In many respects, the Australian rail industry is journeying towards a safer and more efficient future for both passengers and professionals—but with no standardised approach to the way rail materials and assets are identified and marked, the industry has been at a stand-still. Bonnie Ryan, Senior Manager GS1 Australia, discusses the importance of the soon-to-be introduced GS1 standards.
Ahead of her appearance at Asset Management for Critical Infrastructure 2018, running from 12–13 September at Swissotel in Sydney, Bonnie Ryan’s key priority is to work towards implementing Project i-TRACE.
Project i-TRACE is a joint project between the Australasian Railway Association, GS1 and other participating organisations, aimed at reducing costs and improving the quality of materials management processes.
“Project iTRACE is being implemented to support the transformation of asset management in the Australian rail industry by setting the foundation for the way parts and components are identified, barcoded and/or tagged across the sector using GS1 global data standards,” Ms Ryan said.
In order to prepare the rail industry for the adoption of GS1 standards by 2019, Ms Ryan said an overhaul of out-dated inventory and supply chain management processes is vital to the industry’s progression.
“The industry is still hamstrung by manual and paper-based practices. This leads to the consequence of being unable to track and trace assets through their lifecycle, which is crucial to improving efficiency and safety,” Ms Ryan said.
“Project i-TRACE is focused on the long-term benefits of full lifecycle tracking and predictive maintenance for more effective asset management.”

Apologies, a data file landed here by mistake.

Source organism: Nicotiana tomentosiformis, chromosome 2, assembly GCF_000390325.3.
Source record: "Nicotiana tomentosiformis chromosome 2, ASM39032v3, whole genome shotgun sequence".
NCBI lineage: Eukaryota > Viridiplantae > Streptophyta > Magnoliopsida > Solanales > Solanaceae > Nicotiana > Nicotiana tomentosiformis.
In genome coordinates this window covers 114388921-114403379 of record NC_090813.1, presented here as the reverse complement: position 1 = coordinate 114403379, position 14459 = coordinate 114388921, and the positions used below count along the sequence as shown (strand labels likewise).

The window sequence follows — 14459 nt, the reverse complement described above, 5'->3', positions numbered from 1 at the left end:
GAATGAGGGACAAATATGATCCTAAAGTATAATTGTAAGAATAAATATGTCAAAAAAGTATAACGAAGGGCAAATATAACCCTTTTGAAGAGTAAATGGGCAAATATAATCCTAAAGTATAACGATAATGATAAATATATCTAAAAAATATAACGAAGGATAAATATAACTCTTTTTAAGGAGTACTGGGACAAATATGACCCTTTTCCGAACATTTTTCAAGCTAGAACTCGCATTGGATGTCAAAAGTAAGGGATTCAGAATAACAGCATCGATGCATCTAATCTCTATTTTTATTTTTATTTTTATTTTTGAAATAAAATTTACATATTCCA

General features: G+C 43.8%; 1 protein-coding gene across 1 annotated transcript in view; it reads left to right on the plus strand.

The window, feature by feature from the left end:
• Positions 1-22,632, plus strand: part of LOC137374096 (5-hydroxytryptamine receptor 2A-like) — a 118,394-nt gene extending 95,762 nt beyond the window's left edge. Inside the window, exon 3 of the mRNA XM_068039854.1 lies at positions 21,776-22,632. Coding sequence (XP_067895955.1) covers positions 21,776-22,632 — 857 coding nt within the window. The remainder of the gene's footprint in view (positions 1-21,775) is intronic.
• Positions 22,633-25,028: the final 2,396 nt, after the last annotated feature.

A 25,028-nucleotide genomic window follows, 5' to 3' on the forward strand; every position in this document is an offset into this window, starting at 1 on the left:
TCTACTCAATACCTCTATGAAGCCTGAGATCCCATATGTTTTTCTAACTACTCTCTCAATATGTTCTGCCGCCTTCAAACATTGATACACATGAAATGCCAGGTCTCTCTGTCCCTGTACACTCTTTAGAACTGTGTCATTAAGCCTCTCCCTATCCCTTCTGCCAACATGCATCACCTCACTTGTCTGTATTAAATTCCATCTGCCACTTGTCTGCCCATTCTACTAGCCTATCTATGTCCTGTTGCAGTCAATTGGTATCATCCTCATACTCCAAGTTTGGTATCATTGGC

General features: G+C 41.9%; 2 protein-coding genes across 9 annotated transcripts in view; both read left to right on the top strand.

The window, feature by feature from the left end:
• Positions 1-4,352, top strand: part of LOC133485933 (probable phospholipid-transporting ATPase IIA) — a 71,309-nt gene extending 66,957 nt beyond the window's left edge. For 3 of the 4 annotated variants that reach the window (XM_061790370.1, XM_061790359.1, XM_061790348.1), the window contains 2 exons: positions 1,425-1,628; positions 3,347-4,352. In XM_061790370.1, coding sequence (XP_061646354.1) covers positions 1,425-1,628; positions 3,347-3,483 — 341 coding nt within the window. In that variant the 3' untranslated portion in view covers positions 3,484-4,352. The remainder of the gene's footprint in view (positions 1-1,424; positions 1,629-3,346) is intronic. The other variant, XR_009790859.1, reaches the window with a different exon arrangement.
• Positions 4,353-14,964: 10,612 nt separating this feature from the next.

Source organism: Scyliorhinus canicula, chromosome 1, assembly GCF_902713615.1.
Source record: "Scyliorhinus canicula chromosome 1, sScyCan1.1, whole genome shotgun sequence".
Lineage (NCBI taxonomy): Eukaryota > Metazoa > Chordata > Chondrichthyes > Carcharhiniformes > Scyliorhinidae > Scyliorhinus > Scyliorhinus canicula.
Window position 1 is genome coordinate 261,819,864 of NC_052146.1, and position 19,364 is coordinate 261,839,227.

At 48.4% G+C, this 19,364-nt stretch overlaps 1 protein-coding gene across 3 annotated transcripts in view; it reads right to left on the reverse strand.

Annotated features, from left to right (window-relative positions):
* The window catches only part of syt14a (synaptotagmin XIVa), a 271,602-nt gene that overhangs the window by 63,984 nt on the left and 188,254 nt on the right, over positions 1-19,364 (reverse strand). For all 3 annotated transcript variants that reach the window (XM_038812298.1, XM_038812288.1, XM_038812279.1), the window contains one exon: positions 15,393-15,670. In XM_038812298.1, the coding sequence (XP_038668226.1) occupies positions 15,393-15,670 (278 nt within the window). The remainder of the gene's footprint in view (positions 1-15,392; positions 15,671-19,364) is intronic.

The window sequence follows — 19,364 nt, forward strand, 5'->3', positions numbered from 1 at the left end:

GS1 data standards and new technologies are set to not only improve reliability and quality across the value chain in the industry, but also reduce costs and inventory, improve safety and eliminate unnecessary manual tasks by using automation.
“Using a common, standards-based approach for the identification and marking of materials, components, logistics units, locations and assets will simplify some fundamental processes in the Australian rail industry,” Ms Ryan said.
“The introduction of a common identification standard also provides the foundation layer to build up full digital traceability systems, helping the Australian rail industry to be more efficient and profitable by introducing data capture technologies to better control inventory and support more effective asset management.”
Are you prepared for the future of rail asset management?
Hear more from Bonnie Ryan during her participation in the rail stream at Asset Management for Critical Infrastructure 2018, running from 12–13 September at the Swissôtel in Sydney.
For more information or to register, visit assetmanagementevent.com.au.
Lauren ‘LJ’ Butler is the Assistant Editor of Utility magazine and has been part of the team at Monkey Media since 2018.
After completing a Bachelor of Media, Communications and Professional Writing at the University of Wollongong in 2014, and prior to writing about the utility sector, LJ worked as a Journalist and Sub Editor across the horticulture, hardware, power equipment, construction and accommodation industries with publishers such as Glenvale Publications, Multimedia Publishing and Bean Media Group.